We know much more about about salmon than most species of fish. The scientific facts we know about what makes salmon thrive are the facts that ought to be guiding our decisions about salmon recovery programs. At least since the Enlightenment, people have applied science to solve problems. This book proceeds from the premise, increasingly unfashionable, that the salmon problem is a problem that can be solved by applying basic scientific knowledge.

From a scientific perspective, growing salmon is not a problem different in kind than farming any other species. Given ocean conditions, the production of the salmon crop will always be highly variable. But we can measure when farming techniques are working, and when they are not.

Basic Life History of Salmon

Salmon are found throughout the higher, cooler latitudes around the world. In vast forested regions around the world, small gravel-bottomed streams have the potential to support juvenile fish, but do not offer sufficient food to sustain adult fish. Anyone who has ever hiked in the mountains east of the Cascades knows that the mountain streams are clear and cold. The crystal clarity of the water means that the water itself is deficient in the micro-organisms that form the bottom of the food chain to support large numbers of big fish.

Salmon take advantage of this underinhabited habitat by using the stream gravel to deposit their eggs. They dig nests in the gravel which are called “redds”. Over the course of several days, a chinook salmon will typically dig a long groove in the gravel, depositing four or five egg pockets in a line running upstream, and covering them as she goes.1 Salmon have literally thousands of eggs, meaning that but for enormous mortality throughout the life cycle, the world would be quickly awash in salmon. Zoologist Ernest Mayr has pointed out that on average only two of any pair of animal’s offspring successfully reproduce.2

The type of spawning habitat needed by salmon has been the subject of long and serious scientific inquiry. It has also been the subject of much popular and political attention, as various salmon recovery plans attempt to remake salmon habitat to the specifications of the authors of those plans. Chinook salmon can accept a wide range of spawning habitat, in terms of the depth of the water and its velocity, and the size of the gravel.3

The most important factor for chinook salmon appears to be good subsurface flow of water through the gravel, which allows the eggs to “breathe”. Because chinook salmon have the largest eggs (and thus the lowest ratio of surface area to volume), good subsurface flow is critical for them. Biologists theorize that spawning salmon sense where gravel has good subsurface flows, and concentrate their redds there, avoiding other areas where the gravel looks fine to human observers.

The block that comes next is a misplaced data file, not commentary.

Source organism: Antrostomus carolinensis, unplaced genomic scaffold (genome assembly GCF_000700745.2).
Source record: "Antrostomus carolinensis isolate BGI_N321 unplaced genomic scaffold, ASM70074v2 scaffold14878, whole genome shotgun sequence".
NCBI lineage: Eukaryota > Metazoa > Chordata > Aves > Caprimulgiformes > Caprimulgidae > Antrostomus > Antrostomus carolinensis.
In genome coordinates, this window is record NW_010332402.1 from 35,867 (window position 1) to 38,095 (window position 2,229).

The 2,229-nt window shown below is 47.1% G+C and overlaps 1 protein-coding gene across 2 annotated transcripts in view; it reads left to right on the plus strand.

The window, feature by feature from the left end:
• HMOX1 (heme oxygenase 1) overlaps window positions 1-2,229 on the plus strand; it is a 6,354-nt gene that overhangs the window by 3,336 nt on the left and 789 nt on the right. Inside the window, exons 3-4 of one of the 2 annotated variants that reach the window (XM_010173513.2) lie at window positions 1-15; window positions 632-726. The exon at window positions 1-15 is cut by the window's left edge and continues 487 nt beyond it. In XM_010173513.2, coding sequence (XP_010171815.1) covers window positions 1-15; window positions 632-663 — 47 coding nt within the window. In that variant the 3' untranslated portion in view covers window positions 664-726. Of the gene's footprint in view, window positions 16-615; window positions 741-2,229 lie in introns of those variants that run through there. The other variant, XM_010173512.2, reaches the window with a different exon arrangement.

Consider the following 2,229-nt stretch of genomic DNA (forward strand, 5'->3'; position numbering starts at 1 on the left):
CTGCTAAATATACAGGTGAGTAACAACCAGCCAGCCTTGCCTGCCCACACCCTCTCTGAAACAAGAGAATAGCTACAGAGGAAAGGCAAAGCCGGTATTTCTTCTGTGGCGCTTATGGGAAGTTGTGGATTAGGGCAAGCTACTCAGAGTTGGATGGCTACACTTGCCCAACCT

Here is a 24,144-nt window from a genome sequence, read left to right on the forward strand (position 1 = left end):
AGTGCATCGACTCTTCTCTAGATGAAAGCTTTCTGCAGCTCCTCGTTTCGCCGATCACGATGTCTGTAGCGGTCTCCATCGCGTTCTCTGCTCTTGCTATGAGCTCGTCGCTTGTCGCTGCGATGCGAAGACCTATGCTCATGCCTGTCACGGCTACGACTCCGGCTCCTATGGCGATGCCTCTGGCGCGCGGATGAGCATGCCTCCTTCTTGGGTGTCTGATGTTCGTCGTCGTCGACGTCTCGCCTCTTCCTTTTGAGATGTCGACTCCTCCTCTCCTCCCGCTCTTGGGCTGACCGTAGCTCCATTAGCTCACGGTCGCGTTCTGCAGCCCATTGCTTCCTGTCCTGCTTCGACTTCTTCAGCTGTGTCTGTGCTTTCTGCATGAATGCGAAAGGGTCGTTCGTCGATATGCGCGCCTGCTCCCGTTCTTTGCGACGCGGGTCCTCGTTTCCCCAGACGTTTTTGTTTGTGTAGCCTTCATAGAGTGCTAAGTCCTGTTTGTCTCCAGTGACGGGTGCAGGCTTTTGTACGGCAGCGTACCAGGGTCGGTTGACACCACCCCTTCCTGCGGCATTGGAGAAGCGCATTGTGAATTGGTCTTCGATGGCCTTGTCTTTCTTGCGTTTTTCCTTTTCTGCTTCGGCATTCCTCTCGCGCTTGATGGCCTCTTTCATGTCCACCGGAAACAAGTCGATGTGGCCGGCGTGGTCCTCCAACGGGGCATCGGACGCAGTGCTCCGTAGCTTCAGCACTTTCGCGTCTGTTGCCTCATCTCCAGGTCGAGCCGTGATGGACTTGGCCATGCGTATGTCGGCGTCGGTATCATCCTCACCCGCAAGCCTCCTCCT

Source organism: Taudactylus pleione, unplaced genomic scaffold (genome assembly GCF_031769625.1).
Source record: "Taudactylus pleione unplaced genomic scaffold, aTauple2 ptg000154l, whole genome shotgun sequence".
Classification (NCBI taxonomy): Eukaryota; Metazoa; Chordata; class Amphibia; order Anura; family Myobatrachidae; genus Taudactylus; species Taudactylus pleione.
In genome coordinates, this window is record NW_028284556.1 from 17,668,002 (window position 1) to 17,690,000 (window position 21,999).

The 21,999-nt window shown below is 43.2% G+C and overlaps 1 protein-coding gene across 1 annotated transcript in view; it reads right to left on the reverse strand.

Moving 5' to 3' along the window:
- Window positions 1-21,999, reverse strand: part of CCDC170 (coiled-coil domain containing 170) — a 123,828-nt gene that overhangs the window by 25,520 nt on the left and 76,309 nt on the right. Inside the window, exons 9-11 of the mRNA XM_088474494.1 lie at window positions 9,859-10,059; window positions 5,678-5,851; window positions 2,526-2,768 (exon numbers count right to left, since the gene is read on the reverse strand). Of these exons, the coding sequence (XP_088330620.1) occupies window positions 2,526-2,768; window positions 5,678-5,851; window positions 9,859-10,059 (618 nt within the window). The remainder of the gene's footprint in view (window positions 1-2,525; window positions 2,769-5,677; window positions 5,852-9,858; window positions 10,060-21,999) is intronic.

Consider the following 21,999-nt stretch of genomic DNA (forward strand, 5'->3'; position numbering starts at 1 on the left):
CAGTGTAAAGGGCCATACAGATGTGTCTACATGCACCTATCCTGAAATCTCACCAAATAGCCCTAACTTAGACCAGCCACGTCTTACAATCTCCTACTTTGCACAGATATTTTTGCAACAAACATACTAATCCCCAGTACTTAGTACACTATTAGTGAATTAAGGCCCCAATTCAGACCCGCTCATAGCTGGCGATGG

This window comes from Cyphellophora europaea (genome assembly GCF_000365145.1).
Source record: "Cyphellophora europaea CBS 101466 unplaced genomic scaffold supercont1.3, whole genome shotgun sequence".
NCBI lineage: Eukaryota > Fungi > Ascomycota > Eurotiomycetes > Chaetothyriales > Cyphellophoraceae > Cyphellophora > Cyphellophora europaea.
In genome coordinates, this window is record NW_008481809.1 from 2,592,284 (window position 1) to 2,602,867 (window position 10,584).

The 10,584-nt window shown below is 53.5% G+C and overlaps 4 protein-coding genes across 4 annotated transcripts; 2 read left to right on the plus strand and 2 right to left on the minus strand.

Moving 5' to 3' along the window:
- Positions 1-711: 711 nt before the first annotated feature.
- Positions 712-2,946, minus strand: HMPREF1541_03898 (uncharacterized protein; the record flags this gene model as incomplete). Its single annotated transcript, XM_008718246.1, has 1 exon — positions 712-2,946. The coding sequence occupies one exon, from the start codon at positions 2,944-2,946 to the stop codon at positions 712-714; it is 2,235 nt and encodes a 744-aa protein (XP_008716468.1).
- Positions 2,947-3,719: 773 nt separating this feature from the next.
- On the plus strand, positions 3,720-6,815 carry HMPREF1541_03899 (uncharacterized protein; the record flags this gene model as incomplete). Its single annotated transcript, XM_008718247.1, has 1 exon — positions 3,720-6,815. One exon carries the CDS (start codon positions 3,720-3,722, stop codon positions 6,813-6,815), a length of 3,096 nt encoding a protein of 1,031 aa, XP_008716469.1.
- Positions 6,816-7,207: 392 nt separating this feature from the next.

Once the eggs are deposited in the redds, they are relatively safe from predators. However, one of the largest sources of mortality in the redds is flooding. The flooding can scour out the redds entirely, or bury them in silt that restricts the ability of water to percolate through the gravel.4 Very high flows can cause survival rates for eggs to fall by a factor of ten or more.5 Alternatively, redds can dry out if river levels drop, whether the cause is natural or the product of river regulation by dams. Some juvenile salmon have a tendency to burrow in and hide under gravel in the river beds, and sometimes, juvenile salmon trapped by falling water levels can dig deep to keep wet.6

There is some evidence that salmon limit themselves to spawning in river reaches with a gradient of 3% or less.7 Ironically, most of the streams in the Pacific Northwest currently under federal protection as salmon habitat, particularly upland streams at higher elevations, have larger gradients, and are at best sub-optimal salmon habitat.8


M. C. Healey, “Life History of Chinook Salmon”, reprinted in Pacific Salmon Life Histories 321 (UBC Press 1991).

2 Cited in G. Easterbrook, A Moment on the Earth 144.

3 Id.

4 Id. at 328.

5 “High water tied to salmon egg decline”, The Spokesman-Review, May 14, 1997 (Reporting on WDFW research: “On the Cedar and Skagit, the survival rate is about 20% when flows are modest. During the biggest floods, it drops to 2% or less. In seasons with moderately high flows, survival hovers between 5% and 12%).

6 B. Brown, Mountain in the Clouds 93.

7 J. Palmisano, Informal Comments to the NWPPC on the ISG’s Report, April 15, 1997, at 3.

8 Id.

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